Kettle's Yard: a new chapter

A jewel in the crown of the cultural scene is set to reopen. Ruthie Collins looks at its history, and discovers what's in store

Kettle’s Yard, long a glittering jewel in Cambridge’s art circuit, reopens this month with extensively improved facilities and a keynote show, Actions. The image of the world can be different.

Major supporters of the redevelopment include Arts Council England and Heritage Lottery Fund, plus Cambridge City Council and other donors, helping Kettle’s Yard to offer state-of-the-art galleries and education spaces to the public.

“I hope Cambridge and its diverse communities will value Kettle’s Yard as a place for them, where they feel welcomed, can connect and engage in activities, and so shape who we are and what we do,” says director of Kettle’s Yard, Andrew Nairne.

Delivered by architect Jamie Fobert, the new Kettle’s Yard is contemporary in feel, yet textured throughout with a homely, welcoming feel. The design itself also references the original architect, Leslie Martin, who was a master in bringing light in from above. Its skylights and high walls mirror details in the Kettle’s Yard House, creating an improved sense of space – with direct access from the gallery to the house, offering an Alice in Wonderland experience for the visitor, who can now enjoy timed visits to the house, on entrance.    

With an exhibition programme including the likes of Antony Gormley, 2018 looks set to be a packed year for the gallery and house, which has been part of Cambridge University’s museums portfolio since 1966, when it was gifted to them by art collector and benefactor, Jim Ede. Culture lovers and artists alike are actively encouraged to attend the wide range of talks, seminars and events as part of exhibition programmes.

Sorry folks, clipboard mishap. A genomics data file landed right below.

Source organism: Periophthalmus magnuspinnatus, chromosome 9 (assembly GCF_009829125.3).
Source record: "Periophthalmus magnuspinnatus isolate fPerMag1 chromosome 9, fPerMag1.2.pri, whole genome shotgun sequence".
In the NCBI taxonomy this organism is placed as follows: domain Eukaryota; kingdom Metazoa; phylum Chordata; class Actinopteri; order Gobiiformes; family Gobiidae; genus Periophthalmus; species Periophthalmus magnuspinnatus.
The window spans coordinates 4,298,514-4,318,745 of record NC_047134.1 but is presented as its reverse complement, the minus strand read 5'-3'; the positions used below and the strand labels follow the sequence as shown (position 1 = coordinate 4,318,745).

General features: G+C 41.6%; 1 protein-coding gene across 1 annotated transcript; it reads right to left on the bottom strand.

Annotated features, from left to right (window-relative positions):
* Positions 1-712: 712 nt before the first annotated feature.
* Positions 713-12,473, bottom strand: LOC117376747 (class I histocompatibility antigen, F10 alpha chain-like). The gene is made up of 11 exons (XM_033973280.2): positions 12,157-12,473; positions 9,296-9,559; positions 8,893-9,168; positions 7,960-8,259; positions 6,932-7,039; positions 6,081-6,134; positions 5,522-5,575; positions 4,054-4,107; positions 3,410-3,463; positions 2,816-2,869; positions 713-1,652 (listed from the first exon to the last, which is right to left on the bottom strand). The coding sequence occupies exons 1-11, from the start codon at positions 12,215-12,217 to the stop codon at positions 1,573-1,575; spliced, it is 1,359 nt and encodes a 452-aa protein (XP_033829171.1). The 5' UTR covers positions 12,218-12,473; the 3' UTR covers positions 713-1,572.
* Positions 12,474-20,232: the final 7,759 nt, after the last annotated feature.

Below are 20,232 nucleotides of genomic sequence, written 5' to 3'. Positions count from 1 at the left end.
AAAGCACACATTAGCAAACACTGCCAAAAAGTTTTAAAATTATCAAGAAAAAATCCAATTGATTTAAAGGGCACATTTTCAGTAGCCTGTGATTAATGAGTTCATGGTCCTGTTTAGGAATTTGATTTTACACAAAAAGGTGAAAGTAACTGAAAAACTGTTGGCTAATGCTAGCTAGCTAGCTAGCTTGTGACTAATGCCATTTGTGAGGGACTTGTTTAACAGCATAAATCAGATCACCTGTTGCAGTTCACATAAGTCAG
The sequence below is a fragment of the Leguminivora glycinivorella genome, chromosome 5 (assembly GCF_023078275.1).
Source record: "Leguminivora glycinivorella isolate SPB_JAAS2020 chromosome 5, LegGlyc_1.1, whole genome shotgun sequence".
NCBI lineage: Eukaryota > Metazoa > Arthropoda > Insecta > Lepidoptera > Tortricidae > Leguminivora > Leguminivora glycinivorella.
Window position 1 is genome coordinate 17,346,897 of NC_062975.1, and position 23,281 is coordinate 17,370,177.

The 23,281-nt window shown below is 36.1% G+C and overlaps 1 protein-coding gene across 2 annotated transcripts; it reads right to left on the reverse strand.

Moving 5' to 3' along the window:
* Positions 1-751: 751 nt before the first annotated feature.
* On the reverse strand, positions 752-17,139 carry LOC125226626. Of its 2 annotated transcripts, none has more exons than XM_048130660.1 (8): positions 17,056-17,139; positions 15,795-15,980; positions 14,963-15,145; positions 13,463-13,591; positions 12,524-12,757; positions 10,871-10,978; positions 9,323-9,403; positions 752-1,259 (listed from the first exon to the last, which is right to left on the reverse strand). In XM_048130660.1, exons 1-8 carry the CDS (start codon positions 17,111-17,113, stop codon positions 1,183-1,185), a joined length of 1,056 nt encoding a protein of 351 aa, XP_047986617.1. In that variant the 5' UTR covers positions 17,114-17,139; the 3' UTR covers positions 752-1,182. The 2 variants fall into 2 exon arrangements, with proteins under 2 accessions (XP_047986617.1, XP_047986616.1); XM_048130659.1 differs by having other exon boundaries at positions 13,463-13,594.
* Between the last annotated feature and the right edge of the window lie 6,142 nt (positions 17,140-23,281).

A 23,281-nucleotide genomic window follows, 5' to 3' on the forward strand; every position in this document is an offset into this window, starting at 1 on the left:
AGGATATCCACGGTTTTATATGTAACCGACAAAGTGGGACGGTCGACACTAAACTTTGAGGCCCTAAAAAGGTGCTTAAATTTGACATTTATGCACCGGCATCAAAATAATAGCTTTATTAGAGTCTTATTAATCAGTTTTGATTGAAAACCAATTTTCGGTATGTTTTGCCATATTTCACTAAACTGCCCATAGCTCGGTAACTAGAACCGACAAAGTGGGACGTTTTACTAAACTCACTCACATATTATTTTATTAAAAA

This image: Woman in Room by John Akomfrah

Actions. The image of the world can be different, with 38 artists, already looks set to be a game changer for the gallery, a vital reminder of the need for – and power of – art to transform our world, inspired by a quote from artist Naum Gabo (1890-1977), whose groundbreaking sculptures are usually seen in the Kettle’s Yard House. “Gabo believed that artists played an important role in society by offering images and objects which help us to see the world both differently and more clearly. This deeper perception could have an impact on our individual and collective actions for good,” explains Andrew.

“I think we have the opportunity to play an even more dynamic role within Cambridge, as a cultural centre for everyone.”   

The opening show includes an impressive, diverse range of works, from Turner Prize-winning Richard Long, to Mary Kelly ‘mother of all feminist artists’ (The Guardian) – offering something for everyone. “The artists in Actions range from Ben Nicholson, Edmund de Waal and Cornelia Parker to the emerging talent of Khadija Saye, who so tragically died in the Grenfell Tower fire,” continues Andrew, who curated the show. The show also includes works by Cambridge artists including Anna Brownsted, whose work, Diplomat, is a response to the US Presidential Election. ‘The show has the potential to act as a sort of remedy. It emphasises the significance of small, personal acts that have the potential to shift your sense of power,” comments Anna. Check annabrownsted.com/diplomat for more information.